Posted by Rich Newman at 10:52 AM
Saturday, March 8, 2014
--Return of the 48 Hour Film Project. It will be our third year rolling out this weekend of filmmaking fun and it should prove to be the most exciting yet. With teams coming from Oxford, Tupelo, and even Nashville, there will be more fun and filmmaking to be had in this year's event. Be sure to follow the Memphis 48 Hour Film Project on our official Facebook page and keep an eye out for registration at our official website.
--More free screenings. Last year we hosted five free screenings of fantastic movies for the Memphis film community--including Zero Dark Thirty, Captain Phillips, and Rush. We have partnered with several PR firms to insure that even more freebies will be screened in 2014.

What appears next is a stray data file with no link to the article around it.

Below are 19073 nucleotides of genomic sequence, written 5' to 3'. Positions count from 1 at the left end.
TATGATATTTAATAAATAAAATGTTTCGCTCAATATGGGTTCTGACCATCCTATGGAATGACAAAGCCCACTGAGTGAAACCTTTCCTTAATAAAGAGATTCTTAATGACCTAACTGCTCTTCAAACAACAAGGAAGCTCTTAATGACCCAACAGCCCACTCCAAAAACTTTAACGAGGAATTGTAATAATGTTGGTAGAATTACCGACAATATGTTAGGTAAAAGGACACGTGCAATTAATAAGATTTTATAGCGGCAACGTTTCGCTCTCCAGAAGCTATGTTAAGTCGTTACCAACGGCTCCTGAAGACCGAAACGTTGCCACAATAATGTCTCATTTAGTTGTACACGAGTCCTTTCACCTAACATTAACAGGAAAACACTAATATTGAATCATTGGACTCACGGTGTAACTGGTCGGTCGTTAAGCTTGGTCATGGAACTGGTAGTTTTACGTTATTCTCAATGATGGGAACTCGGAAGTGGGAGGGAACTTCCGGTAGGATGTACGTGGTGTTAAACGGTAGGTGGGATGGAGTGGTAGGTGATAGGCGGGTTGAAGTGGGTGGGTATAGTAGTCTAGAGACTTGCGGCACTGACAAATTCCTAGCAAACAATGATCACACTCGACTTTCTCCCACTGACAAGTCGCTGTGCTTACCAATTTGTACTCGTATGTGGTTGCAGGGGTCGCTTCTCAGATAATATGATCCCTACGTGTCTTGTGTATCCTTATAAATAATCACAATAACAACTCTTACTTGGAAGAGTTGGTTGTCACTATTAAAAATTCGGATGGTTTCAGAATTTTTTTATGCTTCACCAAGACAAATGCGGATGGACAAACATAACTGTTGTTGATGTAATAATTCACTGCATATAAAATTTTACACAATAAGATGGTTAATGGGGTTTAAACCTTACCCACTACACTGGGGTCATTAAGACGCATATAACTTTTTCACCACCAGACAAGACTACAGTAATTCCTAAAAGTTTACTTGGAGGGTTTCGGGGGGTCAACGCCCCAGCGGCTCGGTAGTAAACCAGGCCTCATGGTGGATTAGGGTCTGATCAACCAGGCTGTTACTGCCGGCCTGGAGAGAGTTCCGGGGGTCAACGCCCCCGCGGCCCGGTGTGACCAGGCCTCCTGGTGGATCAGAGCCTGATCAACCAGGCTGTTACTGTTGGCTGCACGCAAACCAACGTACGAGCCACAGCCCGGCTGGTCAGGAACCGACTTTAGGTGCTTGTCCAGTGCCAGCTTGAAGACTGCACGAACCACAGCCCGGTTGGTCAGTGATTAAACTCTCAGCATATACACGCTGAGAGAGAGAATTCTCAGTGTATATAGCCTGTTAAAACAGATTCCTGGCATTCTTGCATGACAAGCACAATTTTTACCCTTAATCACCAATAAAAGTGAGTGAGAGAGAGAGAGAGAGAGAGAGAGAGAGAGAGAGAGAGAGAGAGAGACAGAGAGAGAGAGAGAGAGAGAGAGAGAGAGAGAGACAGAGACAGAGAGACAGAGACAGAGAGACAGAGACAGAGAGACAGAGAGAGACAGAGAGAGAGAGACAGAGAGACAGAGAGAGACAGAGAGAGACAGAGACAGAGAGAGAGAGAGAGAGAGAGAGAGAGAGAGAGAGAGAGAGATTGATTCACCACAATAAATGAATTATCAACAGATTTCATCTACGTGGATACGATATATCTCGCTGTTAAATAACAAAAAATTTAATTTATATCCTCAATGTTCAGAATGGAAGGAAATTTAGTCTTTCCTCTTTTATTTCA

--Mixers! Yes, the quarterly mixers are returning. One for each season. The first is coming up in just a couple weeks (stay tuned to the MFS Facebook page for the event posting) and is sponsored by Jungle Software. In addition to mixing it up with Memphis film folks and actors, we will be giving away a few copies of Jungle Software's killer film production software, Chimpanzee. Who knows? There may be a few additional surprises and giveaways, too...
It all adds up to a great year ahead. Be sure to sign up for our free newsletter to get direct invites to the events (in the sidebar) and let us know if there's something else that we need to be doing for the Memphis independent film scene.
Posted by Rich Newman at 2:26 PM